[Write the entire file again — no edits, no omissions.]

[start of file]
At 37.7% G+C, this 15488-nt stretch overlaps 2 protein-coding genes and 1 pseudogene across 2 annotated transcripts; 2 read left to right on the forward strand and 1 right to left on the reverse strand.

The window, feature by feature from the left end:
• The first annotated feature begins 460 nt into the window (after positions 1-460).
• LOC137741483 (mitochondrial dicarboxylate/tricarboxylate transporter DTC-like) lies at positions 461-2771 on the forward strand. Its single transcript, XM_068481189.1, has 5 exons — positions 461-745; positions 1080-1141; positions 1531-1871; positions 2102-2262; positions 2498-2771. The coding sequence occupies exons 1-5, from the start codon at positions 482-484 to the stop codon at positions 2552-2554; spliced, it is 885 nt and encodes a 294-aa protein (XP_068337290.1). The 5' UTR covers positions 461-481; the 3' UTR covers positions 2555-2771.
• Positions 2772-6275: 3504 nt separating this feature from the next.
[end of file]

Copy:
At 37.7% G+C, this 15488-nt stretch overlaps 2 protein-coding genes and 1 pseudogene across 2 annotated transcripts; 2 read left to right on the forward strand and 1 right to left on the reverse strand.

The window, feature by feature from the left end:
• The first annotated feature begins 460 nt into the window (after positions 1-460).
• LOC137741483 (mitochondrial dicarboxylate/tricarboxylate transporter DTC-like) lies at positions 461-2771 on the forward strand. Its single transcript, XM_068481189.1, has 5 exons — positions 461-745; positions 1080-1141; positions 1531-1871; positions 2102-2262; positions 2498-2771. The coding sequence occupies exons 1-5, from the start codon at positions 482-484 to the stop codon at positions 2552-2554; spliced, it is 885 nt and encodes a 294-aa protein (XP_068337290.1). The 5' UTR covers positions 461-481; the 3' UTR covers positions 2555-2771.
• Positions 2772-6275: 3504 nt separating this feature from the next.